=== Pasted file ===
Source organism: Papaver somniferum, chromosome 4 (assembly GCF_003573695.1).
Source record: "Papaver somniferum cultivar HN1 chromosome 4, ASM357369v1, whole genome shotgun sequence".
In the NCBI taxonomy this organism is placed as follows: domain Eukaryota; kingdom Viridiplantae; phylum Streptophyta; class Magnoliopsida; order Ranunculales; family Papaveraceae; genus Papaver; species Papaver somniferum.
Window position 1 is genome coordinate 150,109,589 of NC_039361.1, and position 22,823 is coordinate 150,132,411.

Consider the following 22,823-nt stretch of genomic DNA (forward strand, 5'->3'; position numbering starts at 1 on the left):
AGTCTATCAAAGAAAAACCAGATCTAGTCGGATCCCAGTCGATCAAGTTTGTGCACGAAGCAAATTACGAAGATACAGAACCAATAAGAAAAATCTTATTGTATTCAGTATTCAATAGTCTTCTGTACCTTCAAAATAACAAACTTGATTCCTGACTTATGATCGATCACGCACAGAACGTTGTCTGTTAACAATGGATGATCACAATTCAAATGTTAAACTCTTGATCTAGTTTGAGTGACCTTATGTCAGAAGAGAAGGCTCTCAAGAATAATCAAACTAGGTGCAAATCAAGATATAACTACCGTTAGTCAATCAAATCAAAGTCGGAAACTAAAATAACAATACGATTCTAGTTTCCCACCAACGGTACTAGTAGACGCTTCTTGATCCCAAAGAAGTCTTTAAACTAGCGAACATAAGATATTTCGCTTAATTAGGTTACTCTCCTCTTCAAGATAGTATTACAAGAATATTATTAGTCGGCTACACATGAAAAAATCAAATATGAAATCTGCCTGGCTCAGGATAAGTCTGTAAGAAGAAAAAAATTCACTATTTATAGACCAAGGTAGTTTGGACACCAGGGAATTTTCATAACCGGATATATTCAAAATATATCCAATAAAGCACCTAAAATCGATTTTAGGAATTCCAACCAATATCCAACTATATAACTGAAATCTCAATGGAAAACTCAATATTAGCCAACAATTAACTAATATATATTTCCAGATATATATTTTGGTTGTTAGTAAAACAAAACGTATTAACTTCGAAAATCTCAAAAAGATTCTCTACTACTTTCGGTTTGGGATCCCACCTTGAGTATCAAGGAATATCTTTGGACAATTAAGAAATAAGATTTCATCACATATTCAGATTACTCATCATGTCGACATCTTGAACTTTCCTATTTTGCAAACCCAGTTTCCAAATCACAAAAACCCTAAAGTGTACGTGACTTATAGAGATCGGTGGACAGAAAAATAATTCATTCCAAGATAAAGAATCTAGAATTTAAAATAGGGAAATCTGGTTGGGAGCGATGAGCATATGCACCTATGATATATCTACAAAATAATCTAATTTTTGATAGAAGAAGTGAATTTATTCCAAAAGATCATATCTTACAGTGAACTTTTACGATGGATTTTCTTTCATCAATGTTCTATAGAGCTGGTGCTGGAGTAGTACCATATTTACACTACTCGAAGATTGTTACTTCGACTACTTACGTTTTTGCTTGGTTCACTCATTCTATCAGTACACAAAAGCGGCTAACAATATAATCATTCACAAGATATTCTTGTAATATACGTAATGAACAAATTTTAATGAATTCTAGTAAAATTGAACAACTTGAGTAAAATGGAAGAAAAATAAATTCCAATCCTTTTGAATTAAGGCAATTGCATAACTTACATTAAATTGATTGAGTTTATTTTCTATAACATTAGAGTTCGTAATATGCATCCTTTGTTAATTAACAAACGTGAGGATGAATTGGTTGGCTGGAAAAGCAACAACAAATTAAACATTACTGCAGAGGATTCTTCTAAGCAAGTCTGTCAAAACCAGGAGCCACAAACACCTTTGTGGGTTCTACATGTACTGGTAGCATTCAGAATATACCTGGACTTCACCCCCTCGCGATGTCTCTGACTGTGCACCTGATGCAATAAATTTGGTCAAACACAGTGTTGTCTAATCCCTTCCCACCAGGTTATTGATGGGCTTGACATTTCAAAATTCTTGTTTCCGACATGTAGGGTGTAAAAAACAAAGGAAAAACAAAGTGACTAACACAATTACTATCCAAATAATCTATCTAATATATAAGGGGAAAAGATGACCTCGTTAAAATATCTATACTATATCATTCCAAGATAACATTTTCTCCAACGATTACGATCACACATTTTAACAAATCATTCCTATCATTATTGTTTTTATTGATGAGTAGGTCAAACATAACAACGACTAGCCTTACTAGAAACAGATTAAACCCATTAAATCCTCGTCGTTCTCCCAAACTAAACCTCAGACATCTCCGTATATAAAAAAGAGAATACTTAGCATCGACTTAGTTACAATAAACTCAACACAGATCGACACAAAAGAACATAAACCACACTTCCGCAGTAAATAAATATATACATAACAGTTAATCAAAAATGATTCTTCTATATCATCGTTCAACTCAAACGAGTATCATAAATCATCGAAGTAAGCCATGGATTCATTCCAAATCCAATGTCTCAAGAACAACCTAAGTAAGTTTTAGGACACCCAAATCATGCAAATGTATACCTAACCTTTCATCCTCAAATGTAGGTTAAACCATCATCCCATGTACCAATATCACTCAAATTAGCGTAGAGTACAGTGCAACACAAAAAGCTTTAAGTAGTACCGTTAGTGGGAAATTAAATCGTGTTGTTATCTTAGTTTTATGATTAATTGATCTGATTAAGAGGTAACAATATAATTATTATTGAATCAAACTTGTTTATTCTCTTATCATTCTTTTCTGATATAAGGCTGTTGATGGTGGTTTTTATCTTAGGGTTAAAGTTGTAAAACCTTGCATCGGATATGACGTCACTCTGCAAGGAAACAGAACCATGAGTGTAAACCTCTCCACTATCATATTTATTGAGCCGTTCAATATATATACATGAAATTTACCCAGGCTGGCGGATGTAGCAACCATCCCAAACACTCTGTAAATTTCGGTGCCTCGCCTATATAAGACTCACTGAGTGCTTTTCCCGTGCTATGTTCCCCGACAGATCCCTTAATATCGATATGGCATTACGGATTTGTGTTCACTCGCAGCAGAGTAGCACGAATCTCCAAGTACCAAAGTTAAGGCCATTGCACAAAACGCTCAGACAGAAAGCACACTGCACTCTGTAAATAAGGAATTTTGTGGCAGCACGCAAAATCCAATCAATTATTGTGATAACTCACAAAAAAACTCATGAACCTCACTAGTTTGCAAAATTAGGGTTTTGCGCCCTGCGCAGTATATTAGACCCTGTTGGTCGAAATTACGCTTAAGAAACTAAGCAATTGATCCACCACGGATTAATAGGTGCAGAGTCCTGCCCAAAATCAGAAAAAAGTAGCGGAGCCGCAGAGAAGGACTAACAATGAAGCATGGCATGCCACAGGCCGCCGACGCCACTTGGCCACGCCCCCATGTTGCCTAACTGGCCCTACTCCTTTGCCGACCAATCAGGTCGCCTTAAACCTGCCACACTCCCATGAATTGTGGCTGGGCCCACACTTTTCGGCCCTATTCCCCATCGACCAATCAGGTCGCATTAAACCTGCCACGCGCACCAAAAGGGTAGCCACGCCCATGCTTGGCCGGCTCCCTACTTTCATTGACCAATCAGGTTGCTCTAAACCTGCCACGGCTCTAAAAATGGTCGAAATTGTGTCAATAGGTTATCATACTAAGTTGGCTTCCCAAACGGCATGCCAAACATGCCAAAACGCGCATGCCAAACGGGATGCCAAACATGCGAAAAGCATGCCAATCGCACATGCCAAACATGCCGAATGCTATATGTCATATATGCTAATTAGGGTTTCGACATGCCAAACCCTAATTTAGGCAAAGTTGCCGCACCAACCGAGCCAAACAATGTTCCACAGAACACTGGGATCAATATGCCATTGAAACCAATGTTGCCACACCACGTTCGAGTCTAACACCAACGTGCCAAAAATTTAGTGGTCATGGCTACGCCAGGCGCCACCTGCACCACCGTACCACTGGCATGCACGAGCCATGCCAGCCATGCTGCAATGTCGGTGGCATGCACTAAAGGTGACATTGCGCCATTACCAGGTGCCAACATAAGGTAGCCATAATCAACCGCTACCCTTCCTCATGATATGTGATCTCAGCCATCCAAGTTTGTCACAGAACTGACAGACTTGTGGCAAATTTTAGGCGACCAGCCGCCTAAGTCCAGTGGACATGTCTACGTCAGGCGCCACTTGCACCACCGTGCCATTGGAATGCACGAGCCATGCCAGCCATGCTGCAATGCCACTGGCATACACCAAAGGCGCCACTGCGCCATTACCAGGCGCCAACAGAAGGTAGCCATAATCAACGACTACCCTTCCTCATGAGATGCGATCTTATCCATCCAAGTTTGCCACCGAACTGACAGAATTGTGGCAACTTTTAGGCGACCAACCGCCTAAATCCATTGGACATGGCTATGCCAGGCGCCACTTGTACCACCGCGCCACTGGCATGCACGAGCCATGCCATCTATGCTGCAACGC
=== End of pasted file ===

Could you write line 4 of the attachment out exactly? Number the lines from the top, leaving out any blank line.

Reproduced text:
Window position 1 is genome coordinate 150,109,589 of NC_039361.1, and position 22,823 is coordinate 150,132,411.